Overwatch sequel fails to live up to expectations

By Jackson Hare, Education and Enrichment Coordinator

After its long-awaited release on Oct. 4, Blizzard’s Overwatch 2 inspired an overwhelming yet welcome sense of “deja vu.”

Overwatch 2 is a team-based, first-person shooter developed by Blizzard Entertainment. Highly anticipated since its initial announcement in November 2019, patrons of the wildly popular Overwatch held lofty expectations for the sequel of the already sensational-game. 

The premise of the game is set 60 years in the future after the Omnic Crisis, when hostile robots and AI began to attack. Overwatch, a league of heroes from all around the world, was created to protect the world from these dangers and other evils that may arise.

Overwatch 2 features six new maps, a new gamemode, three new heroes and many other gameplay changes, including a switch from 6v6 to 5v5 team game modes, a change intended to speed up gameplay and to drastically change the competitive scene.

While I believe most of these new additions to the game are incredible and have enriched the Overwatch experience, I would venture to say it is more of a large update rather than a sequel. I have yet to notice a substantial difference in the gameplay that would warrant calling this a new game. It is especially disappointing to see that this is the product of three years of development.

Photo courtesy of commons.wikimedia.org

However, I do not believe this is an inherently bad thing. The first iteration of Overwatch set a high bar for the developers to meet to be able to successfully wow gamers with a sequel. If developers had attempted something too revolutionary, they ran the unnecessary risk of severely disappointing their loyal fanbase.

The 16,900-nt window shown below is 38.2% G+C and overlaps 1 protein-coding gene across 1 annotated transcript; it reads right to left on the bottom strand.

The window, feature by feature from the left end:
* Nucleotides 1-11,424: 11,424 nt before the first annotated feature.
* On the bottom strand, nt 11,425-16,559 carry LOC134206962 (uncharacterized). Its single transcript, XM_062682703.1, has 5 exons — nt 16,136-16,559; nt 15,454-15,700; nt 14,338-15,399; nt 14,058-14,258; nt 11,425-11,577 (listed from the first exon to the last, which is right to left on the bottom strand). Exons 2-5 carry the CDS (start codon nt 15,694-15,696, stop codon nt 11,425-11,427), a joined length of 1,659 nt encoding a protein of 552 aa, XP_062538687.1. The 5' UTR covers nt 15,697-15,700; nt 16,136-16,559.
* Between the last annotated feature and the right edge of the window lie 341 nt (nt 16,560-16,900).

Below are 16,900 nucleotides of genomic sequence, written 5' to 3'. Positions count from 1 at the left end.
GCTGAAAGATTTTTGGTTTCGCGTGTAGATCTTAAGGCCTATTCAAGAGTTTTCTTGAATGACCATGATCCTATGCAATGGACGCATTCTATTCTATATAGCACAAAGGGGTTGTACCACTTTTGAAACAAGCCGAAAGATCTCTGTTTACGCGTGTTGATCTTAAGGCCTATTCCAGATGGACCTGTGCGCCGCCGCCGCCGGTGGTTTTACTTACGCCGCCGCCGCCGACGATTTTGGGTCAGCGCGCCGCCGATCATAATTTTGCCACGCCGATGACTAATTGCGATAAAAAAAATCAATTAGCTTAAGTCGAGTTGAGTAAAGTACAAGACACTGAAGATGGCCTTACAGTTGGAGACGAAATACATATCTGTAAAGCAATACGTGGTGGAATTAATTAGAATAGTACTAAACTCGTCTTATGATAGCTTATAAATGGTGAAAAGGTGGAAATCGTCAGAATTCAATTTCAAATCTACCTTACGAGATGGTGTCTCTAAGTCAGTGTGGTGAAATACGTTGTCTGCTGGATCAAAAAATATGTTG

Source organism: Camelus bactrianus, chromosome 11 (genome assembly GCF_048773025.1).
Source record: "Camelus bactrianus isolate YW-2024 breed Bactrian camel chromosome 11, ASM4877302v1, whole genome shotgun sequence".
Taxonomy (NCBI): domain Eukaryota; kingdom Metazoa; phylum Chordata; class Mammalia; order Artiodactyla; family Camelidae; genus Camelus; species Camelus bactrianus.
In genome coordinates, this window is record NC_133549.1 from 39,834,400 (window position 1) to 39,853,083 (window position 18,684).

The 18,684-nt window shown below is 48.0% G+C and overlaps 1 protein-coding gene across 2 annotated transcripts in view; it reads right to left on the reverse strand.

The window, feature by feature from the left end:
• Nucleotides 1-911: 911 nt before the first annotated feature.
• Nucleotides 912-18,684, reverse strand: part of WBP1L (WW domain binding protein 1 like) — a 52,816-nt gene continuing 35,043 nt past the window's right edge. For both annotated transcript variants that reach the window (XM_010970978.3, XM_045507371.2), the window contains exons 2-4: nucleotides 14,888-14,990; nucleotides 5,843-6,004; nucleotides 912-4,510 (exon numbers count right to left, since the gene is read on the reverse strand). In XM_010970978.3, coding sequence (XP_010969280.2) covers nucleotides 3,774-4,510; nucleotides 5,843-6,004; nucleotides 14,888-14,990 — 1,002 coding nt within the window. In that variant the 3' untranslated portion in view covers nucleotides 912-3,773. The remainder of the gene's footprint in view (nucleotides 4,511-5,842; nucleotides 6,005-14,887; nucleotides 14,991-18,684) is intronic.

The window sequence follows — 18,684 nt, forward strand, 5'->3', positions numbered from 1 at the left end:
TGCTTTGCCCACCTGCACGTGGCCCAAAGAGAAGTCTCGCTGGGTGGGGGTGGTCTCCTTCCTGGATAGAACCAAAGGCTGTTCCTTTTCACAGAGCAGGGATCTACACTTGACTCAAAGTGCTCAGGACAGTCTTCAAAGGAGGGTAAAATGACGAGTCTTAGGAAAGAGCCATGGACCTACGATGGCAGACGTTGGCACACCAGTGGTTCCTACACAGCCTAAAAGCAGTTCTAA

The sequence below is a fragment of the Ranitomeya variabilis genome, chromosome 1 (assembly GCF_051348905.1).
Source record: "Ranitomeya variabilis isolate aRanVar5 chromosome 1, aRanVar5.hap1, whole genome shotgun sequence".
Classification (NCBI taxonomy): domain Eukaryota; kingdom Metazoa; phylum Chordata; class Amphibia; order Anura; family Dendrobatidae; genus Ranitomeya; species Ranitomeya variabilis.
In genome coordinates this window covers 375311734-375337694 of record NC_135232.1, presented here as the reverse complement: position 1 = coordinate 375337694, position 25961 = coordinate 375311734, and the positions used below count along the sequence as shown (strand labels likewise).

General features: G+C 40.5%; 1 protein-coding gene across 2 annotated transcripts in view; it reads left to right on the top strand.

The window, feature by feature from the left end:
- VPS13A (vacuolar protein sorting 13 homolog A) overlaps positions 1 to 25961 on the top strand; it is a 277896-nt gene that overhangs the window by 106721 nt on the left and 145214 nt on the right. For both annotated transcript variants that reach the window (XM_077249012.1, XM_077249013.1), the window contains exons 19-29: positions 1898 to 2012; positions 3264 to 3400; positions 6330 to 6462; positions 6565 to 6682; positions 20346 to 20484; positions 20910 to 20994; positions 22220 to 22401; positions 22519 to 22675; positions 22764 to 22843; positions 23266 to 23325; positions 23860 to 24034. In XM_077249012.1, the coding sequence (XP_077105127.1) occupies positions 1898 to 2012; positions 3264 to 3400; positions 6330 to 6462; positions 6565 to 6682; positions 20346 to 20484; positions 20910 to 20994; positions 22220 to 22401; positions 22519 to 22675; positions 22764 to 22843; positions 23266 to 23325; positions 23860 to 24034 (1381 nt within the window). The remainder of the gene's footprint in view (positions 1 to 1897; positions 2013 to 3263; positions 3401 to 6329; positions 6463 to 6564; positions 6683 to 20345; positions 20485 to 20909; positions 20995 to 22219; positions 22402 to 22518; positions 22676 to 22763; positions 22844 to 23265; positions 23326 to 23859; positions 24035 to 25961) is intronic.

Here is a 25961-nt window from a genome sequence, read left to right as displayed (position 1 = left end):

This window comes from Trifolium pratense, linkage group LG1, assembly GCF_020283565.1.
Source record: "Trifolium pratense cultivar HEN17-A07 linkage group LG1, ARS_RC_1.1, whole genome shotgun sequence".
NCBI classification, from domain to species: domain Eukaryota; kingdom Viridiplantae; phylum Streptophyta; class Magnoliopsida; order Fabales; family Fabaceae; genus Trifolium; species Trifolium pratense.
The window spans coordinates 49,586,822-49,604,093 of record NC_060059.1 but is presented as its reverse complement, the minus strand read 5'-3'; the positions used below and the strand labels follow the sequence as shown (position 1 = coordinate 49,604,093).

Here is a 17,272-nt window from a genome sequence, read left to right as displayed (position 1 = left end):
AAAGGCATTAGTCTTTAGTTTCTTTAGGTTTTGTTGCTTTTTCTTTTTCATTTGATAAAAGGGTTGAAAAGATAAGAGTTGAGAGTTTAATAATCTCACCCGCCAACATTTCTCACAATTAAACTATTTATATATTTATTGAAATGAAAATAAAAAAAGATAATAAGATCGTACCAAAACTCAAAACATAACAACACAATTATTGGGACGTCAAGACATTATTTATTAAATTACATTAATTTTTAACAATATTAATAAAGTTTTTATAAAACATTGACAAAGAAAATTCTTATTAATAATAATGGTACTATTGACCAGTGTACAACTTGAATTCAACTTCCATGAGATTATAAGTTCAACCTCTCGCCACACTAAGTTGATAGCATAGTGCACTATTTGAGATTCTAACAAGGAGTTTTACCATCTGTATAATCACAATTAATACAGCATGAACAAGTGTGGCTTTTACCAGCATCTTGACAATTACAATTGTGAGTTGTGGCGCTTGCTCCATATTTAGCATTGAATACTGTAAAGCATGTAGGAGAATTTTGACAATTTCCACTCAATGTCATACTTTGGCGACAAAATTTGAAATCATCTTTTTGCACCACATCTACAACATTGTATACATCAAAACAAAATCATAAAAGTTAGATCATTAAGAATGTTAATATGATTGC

On that note, Overwatch 2 has abandoned the beloved loot box system, swapping it for a battle pass system in which players must earn experience points by playing matches and completing quests in order to unlock cosmetics. This change has been highly controversial in the Overwatch community, and I have to agree with the criticism. 

Despite being made free to play, which unequivocally expanded the player base, the highly-valued cosmetics have been locked behind a paywall, which requires players to purchase the $10 premium battle pass every nine weeks. Even then you must advance up 80 levels in order to acquire all of the cosmetics of the season. In addition, in loot boxes available in the original Overwatch, players could earn coins to buy cosmetics for specific characters. However, the new battle pass system makes coins only available via microtransactions.

Some might argue that the battle pass offers a rewarding system for gameplay; however, I believe it is rather exhausting. Of course, they make the most highly desired cosmetic the final reward at level 80, and, personally, when it’s 10,000 experience per level, and some games you only earn 500 experience, I get burnt out and stop playing.

Meanwhile, there are several kinks that need to be worked out since the launch of the game, including but not limited to balancing heroes and fixing bugs. There have been some slight and significant changes to certain heroes and their abilities, which have been well-received. Despite this, it has caused certain characters to dominate and others to be near useless.

Overwatch is, overall, a fantastic game. It has always been a great game, and most of the changes reflected in Overwatch 2 are adequate and enjoyable. Yet, in rating the game, I feel it’s only fair to consider it as the sequel it is supposed to be, which is, in short, underwhelming, earning three out of five stars in my book. However, if the game were not a standalone title but instead an update to the original game, I would say it was a five out of five.

Blizzard has said changes and more content are still on the way, including player versus environment game modes and more characters in the near future.